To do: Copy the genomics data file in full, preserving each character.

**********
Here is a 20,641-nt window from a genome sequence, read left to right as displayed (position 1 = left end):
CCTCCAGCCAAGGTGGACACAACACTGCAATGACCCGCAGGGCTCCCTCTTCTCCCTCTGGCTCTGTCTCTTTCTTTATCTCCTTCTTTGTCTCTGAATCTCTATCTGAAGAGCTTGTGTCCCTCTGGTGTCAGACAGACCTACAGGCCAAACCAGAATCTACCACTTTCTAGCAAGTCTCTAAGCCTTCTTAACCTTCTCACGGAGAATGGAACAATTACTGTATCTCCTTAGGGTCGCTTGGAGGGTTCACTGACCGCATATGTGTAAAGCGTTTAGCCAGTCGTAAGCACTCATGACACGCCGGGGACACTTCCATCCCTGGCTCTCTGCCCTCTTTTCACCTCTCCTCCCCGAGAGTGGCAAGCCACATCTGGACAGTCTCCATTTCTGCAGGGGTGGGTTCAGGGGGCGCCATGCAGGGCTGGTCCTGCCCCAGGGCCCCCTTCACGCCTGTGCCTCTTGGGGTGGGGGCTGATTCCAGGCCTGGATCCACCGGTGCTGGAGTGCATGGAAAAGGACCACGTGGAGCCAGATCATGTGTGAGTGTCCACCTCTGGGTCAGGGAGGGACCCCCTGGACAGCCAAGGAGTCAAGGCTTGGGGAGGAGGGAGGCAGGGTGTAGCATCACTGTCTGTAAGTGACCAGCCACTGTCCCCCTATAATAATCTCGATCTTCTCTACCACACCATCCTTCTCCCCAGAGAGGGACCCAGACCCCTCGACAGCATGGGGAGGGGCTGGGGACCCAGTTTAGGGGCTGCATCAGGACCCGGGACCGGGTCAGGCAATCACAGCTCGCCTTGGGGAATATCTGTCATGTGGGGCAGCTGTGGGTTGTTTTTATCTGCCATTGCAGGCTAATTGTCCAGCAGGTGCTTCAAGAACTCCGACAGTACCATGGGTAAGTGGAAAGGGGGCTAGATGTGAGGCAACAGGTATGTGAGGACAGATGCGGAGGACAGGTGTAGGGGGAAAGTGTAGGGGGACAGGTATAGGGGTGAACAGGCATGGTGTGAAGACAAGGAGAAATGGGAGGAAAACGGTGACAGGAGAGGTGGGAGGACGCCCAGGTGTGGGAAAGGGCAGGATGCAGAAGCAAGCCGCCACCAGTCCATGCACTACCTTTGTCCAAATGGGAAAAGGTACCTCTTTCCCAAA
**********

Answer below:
Here is a 20,641-nt window from a genome sequence, read left to right as displayed (position 1 = left end):
CCTCCAGCCAAGGTGGACACAACACTGCAATGACCCGCAGGGCTCCCTCTTCTCCCTCTGGCTCTGTCTCTTTCTTTATCTCCTTCTTTGTCTCTGAATCTCTATCTGAAGAGCTTGTGTCCCTCTGGTGTCAGACAGACCTACAGGCCAAACCAGAATCTACCACTTTCTAGCAAGTCTCTAAGCCTTCTTAACCTTCTCACGGAGAATGGAACAATTACTGTATCTCCTTAGGGTCGCTTGGAGGGTTCACTGACCGCATATGTGTAAAGCGTTTAGCCAGTCGTAAGCACTCATGACACGCCGGGGACACTTCCATCCCTGGCTCTCTGCCCTCTTTTCACCTCTCCTCCCCGAGAGTGGCAAGCCACATCTGGACAGTCTCCATTTCTGCAGGGGTGGGTTCAGGGGGCGCCATGCAGGGCTGGTCCTGCCCCAGGGCCCCCTTCACGCCTGTGCCTCTTGGGGTGGGGGCTGATTCCAGGCCTGGATCCACCGGTGCTGGAGTGCATGGAAAAGGACCACGTGGAGCCAGATCATGTGTGAGTGTCCACCTCTGGGTCAGGGAGGGACCCCCTGGACAGCCAAGGAGTCAAGGCTTGGGGAGGAGGGAGGCAGGGTGTAGCATCACTGTCTGTAAGTGACCAGCCACTGTCCCCCTATAATAATCTCGATCTTCTCTACCACACCATCCTTCTCCCCAGAGAGGGACCCAGACCCCTCGACAGCATGGGGAGGGGCTGGGGACCCAGTTTAGGGGCTGCATCAGGACCCGGGACCGGGTCAGGCAATCACAGCTCGCCTTGGGGAATATCTGTCATGTGGGGCAGCTGTGGGTTGTTTTTATCTGCCATTGCAGGCTAATTGTCCAGCAGGTGCTTCAAGAACTCCGACAGTACCATGGGTAAGTGGAAAGGGGGCTAGATGTGAGGCAACAGGTATGTGAGGACAGATGCGGAGGACAGGTGTAGGGGGAAAGTGTAGGGGGACAGGTATAGGGGTGAACAGGCATGGTGTGAAGACAAGGAGAAATGGGAGGAAAACGGTGACAGGAGAGGTGGGAGGACGCCCAGGTGTGGGAAAGGGCAGGATGCAGAAGCAAGCCGCCACCAGTCCATGCACTACCTTTGTCCAAATGGGAAAAGGTACCTCTTTCCCAAA